In the United Kingdom public concern about VSA was first expressed in the early 1980s. A great deal of pressure was exerted on the

Government to "do something". Early hopes that laws making it illegal to sniff, that laws requiring manufacturers to modify their products, or that controls on the sale of abusable products would reduce or even eliminate the problem, have not been fulfilled. In 1983 the Government took expert advice and decided not to introduce legislation. In 1984 voluntary guidelines on the sale of abusable products were issued by manufacturers. However, that did not prevent the introduction of a private member's bill in Parliament. The bill became law as the Intoxicating Substances (Supply) Act, 1985, which made it an offence; "to supply or offer to supply to a person under 18 a substance (other than a controlled drug) when the supplier knows, or has reasonable cause to believe, that the substance or its fumes are likely to be inhaled for the purpose of causing intoxication".

The Act applies to England and Wales; similar legislation is in force in Northern Ireland. The maximum penalties for infringement are six months' imprisonment and a fine of 5,000 pounds. The legislation was aimed at shopkeepers who sold abusable products to young people, but the loose wording of the Act was deliberate so that it might be used to catch anyone who sells or gives abusable products to youngsters. No list of products is included in the Act. By 1992 there had been 55 prosecutions and 36 convictions. In many cases the threat of legal action has been enough to stop those few shopkeepers who attempted to profit from glue and solvent sales to volatile substance abusers.

It has been argued that control of supply is not effective. There are many places where young people can purchase abusable products, it is not easy for shopkeepers to recognize solvent abusers, and it is hard for them to know whether a young person will use a product for sniffing rather than for its legitimate purpose. Although most abusers are aged under 18 years, many are older and are therefore not covered by the law on sales. Of 1,237 VSA-related deaths between 1971 and 1991, 40 per cent (498) were over 18 years old [ 24] . It is also difficult to keep track of all the products that can be abused. Surveys of retailers find that less than half are aware that substances other than glue can be abused. Thus, even if the legislation has had some effect in controlling the sales of glues (because most adults are aware of glue sniffing), the restrictions on sales of glue mean that young people who are determined to sniff can purchase other products to which retailers are not alerted.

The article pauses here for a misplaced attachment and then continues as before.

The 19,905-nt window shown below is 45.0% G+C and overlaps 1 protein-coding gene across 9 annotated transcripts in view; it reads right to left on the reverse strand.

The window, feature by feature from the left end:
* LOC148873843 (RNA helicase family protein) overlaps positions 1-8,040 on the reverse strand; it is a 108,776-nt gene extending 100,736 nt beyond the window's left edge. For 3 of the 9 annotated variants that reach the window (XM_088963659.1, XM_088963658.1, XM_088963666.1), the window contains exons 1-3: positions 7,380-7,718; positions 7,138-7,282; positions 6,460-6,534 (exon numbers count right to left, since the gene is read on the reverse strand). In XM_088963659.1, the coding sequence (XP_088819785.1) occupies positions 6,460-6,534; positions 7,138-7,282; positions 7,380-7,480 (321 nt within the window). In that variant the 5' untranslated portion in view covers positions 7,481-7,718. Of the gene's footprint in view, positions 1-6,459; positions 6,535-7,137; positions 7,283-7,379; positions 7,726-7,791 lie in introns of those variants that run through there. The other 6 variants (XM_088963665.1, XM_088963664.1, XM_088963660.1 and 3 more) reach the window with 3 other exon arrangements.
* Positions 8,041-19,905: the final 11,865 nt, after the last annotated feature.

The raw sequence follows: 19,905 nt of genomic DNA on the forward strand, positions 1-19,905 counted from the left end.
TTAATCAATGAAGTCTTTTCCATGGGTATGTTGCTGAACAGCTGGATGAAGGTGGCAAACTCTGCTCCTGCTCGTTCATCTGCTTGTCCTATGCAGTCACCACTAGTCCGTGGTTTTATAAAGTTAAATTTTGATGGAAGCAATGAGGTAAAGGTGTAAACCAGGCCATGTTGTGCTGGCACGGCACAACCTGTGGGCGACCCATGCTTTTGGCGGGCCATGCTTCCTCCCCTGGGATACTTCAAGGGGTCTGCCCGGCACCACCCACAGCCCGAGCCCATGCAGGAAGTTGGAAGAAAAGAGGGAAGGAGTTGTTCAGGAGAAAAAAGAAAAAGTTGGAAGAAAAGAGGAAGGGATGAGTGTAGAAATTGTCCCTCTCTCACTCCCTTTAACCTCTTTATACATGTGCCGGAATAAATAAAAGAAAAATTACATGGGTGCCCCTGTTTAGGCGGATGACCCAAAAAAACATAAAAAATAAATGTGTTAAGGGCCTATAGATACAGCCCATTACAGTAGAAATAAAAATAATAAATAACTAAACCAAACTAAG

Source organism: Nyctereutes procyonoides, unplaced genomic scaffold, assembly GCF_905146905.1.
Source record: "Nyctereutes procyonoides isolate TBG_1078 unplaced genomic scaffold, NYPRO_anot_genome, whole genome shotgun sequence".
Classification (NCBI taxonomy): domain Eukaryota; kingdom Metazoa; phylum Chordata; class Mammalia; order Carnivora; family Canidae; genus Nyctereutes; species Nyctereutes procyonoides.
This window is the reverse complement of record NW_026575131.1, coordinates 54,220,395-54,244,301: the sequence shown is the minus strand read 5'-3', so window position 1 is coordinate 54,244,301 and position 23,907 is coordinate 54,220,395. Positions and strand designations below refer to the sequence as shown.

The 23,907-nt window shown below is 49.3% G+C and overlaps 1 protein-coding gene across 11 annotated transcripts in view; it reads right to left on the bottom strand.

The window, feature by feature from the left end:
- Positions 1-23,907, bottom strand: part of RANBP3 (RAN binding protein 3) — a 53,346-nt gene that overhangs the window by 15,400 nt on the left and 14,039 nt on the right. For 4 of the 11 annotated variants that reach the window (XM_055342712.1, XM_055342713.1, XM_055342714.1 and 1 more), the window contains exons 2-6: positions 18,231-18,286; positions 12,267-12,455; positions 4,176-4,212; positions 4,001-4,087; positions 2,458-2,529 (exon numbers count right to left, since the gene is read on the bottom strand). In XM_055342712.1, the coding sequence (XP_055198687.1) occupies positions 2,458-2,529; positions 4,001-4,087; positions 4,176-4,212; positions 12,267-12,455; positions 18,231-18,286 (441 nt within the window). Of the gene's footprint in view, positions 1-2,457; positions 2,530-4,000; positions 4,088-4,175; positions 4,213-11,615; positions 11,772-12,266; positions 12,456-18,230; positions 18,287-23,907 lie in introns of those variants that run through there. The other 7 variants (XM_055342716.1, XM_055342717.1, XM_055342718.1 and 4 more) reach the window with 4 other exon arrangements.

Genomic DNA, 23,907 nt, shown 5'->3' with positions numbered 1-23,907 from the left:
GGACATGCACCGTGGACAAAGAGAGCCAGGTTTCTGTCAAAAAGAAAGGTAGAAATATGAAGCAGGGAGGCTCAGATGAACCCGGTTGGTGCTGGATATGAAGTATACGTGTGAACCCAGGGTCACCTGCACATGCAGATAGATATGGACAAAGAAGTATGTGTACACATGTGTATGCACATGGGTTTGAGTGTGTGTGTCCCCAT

The law is different in Scotland. Before 1985, courts had established that supplying such substances was an offence under Scottish common law, which classifies as criminal those actions deemed wilful and reckless and causing real injury to another person. Additional legislation is also in force. Under the Solvent Abuse (Scotland) Act, 1983, VSA is one of the conditions which, if satisfied, might justify referring a young person to a quasi-judicial children's hearing which has powers to take a young person into care or otherwise make recommendations for treatment.

What else might be done to control access to abusable substances? Some legislators have tried to make the sale of such products illegal. They argue that alternatives to solvent-based glues, for example, should be manufactured, or that products which could be abused should have a substance added to them to give them an unpleasant smell. The technical difficulties with these suggestions are great. Many unpleasant-smelling substances, for example, are dangerous to health, and it would be inappropriate to add unpleasant odours to products such as hair sprays, deodorants and air fresheners.

There are several possibilities for mechanical modification of abusable products including: modification of the delivery system of aerosol products to prevent the gaseous propellant being extracted from the container separately from the product; the use of non-abusable propellants (such as carbon dioxide) via a modified delivery system; and dispensers that only issue a limited amount of the product, enough for the job, but not enough to get "high" on. Some of those methods are technically feasible for some, but not all, aerosol products, but would be more expensive and would need agreement from the partners of the United Kingdom in the European Union. Other changes that might be made include replacement of easily abusable products with safer ones. For example, correcting pens or water-based correcting fluid can be used instead of solvent-based products. However, some new products are not as good as the old ones for the job for which they are intended.